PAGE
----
THis first professional trip I took was to Jersey, where I interviewed a teenage skateboarder. He was supposed to win some big competition, but I’m afraid I can’t tell you if he was or what his name was. I remember standing at the skatepark next to his mother in this strange low island light as he repeatedly crashed to the ground and got up again.
His elbow was bleeding soon – but his mother assured me it was an old wound, so it opened most days. He pushed it away – he didn’t seem to notice – along with every new brutal encounter with physics and gravity. “Well, he’s 14,” his mother said. “They’re bouncing at that age.”
He skidded my mind this week as news was on fire about the mask’s English mandate back to school. Educators were (and are) rightly upset because they received this message – that all 7th and older students should wear veils in the classroom – long after the media had been informed.
But disgust at the absolute distraction of government standards was nothing compared to the anger of libertarians against masks. It sounds like a specialized band, but includes many conservative backbenchers and their supporting commentary.
Teenagers, these anti-masks claim, have suffered enough. Face-masking impairs their learning, prevents them from communicating with peers, numbs them to the daily joys of life, and reduces them to slavery (of course, I saw the latest statement on Twitter, where the collective resolution of 2022 seems to be “be crazier”) .
The thing is, my house is lousy with teenagers, and I’ve stupidly agreed to stop writing about them. But I am still allowed to make the most general observations (I think). I saw them forget their masks, tried to eat over the mask, took the mask off the street and put it on and disguised each other. But I’ve never heard any of them complain about wearing it.
Please do not leave with the impression that this generation has stopped complaining. They constantly hurt because of stupid things, such as having to spend the whole day in the same class instead of moving from one subject to another. “What’s so much fun walking down the hall?” I thought out loud more than once. It is a path, not a destination, they say wisely. Corridors are where everything happens. Staying there and waiting for the teacher to come to you feels like elementary school. Will it tolerate public security? Yes, but they want management to know it’s not ideal.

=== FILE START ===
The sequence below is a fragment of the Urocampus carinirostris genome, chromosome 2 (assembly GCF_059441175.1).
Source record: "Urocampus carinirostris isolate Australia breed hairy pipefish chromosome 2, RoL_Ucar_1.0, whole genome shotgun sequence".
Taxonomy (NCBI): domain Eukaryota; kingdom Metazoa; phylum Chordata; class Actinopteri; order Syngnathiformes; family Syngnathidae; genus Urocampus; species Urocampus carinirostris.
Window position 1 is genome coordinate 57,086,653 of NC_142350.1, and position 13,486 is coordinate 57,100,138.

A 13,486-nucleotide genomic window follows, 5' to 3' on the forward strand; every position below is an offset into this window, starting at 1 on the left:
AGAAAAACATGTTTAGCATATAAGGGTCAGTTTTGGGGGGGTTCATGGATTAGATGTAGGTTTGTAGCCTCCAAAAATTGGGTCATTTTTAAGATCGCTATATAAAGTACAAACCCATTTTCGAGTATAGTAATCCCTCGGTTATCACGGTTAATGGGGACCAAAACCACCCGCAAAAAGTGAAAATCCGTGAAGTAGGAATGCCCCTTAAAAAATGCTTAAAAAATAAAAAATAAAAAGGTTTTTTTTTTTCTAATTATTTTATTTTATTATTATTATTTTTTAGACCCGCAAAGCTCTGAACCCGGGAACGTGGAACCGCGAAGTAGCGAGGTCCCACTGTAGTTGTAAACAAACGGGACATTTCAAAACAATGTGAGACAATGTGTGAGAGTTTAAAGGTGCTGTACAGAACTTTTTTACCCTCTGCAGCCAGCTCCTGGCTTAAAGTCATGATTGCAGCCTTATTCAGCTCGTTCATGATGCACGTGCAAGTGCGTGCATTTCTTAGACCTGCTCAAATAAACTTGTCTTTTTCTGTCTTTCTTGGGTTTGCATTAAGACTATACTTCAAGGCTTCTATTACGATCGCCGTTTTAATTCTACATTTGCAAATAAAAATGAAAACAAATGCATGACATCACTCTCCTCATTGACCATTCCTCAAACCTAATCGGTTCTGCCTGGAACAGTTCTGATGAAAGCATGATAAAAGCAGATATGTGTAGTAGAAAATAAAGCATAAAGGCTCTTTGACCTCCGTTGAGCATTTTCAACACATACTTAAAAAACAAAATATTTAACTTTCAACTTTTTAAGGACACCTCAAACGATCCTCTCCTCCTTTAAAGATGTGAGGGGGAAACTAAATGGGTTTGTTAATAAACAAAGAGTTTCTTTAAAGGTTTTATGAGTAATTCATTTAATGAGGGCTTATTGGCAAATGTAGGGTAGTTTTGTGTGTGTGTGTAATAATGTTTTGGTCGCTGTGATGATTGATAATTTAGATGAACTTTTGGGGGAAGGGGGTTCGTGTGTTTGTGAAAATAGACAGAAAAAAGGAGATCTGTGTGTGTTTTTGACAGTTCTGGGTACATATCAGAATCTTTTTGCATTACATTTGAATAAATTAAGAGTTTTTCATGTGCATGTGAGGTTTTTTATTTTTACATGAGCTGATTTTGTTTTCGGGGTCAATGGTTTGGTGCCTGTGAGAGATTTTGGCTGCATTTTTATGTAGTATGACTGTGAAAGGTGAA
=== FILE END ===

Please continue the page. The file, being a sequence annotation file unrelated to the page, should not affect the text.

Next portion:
They don’t complain, yet their behavior shows that it takes away their life force when they have to go to school from home. He absolutely hates it when forced businesses are forced to close. They weren’t wild from the bubble phase, when they had to isolate themselves after a positive test result for someone they didn’t even like. In 2020, there was a short period when they were only allowed on some buses; it was a real attack on their human rights. But they adapted to the masks perfectly smoothly, without complaints, faster than the child adapted to the sock.
There are many plausible explanations for why teenagers can moan about masks less than adults. They have better hearing, so they don’t rely on hearing without knowing it. They tend to have better cardiovascular health, so they keep asking why the stairs are harder.
In principle, however, they are only more adaptable. We are constantly talking about all the ways in which adolescents’ brains are like an adult’s, only less good – more volatile and impulse-driven, less able to predict consequences – and we are hardly talking about ways in which teenagers are better. Their whole day is structured according to the unreasonable demands of life and they just acclimatize. This unbridled tenacity and psychic elasticity – or bouncing, in the language of skateboarders and mothers in the 90’s – suddenly looks much more mature than what can be considered adulthood.